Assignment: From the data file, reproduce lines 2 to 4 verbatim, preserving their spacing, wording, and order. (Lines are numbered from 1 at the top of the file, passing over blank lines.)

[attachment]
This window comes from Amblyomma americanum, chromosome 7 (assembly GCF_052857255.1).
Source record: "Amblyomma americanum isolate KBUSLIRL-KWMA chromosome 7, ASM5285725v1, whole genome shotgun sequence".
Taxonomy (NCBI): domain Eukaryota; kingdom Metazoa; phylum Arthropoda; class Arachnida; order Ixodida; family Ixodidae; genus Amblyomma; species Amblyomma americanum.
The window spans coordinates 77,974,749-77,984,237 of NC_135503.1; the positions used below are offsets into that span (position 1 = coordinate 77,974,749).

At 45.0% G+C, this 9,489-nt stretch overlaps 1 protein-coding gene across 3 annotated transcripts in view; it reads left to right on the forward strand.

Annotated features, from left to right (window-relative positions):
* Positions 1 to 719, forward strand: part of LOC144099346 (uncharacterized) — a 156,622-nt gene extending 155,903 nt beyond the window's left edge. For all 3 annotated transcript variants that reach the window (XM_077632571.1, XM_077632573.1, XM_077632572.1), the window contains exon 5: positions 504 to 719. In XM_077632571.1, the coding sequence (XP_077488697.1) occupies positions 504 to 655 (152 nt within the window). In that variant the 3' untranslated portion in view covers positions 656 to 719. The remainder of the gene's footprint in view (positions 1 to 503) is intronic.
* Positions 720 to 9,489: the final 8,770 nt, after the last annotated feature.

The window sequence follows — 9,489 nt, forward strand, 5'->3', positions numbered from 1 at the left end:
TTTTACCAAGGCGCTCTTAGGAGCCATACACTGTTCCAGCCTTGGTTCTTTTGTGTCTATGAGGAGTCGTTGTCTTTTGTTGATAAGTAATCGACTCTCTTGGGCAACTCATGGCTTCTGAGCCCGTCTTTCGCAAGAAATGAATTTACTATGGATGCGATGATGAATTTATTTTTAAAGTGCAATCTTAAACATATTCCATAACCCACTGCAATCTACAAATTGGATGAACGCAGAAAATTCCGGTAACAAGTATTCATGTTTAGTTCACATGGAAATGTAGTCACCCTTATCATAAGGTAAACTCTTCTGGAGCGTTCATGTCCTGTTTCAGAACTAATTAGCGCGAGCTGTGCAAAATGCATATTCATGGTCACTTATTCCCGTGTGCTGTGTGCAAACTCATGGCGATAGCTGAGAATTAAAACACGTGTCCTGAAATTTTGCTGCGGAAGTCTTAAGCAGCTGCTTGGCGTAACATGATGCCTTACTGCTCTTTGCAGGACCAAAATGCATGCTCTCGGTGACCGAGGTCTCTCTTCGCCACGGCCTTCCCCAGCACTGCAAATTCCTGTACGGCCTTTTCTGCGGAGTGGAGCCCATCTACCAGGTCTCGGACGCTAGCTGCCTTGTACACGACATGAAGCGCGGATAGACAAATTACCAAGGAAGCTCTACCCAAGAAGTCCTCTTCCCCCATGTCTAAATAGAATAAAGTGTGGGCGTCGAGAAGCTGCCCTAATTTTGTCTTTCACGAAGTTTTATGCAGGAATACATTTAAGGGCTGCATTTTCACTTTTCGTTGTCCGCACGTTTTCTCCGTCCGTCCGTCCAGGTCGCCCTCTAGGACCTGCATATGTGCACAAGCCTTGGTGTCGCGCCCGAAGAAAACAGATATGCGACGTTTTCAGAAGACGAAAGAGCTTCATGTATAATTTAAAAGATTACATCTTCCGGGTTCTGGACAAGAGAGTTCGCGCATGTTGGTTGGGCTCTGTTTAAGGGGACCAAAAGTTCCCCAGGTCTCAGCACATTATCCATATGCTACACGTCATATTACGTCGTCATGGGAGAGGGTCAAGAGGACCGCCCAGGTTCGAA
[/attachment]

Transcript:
Source record: "Amblyomma americanum isolate KBUSLIRL-KWMA chromosome 7, ASM5285725v1, whole genome shotgun sequence".
Taxonomy (NCBI): domain Eukaryota; kingdom Metazoa; phylum Arthropoda; class Arachnida; order Ixodida; family Ixodidae; genus Amblyomma; species Amblyomma americanum.
The window spans coordinates 77,974,749-77,984,237 of NC_135503.1; the positions used below are offsets into that span (position 1 = coordinate 77,974,749).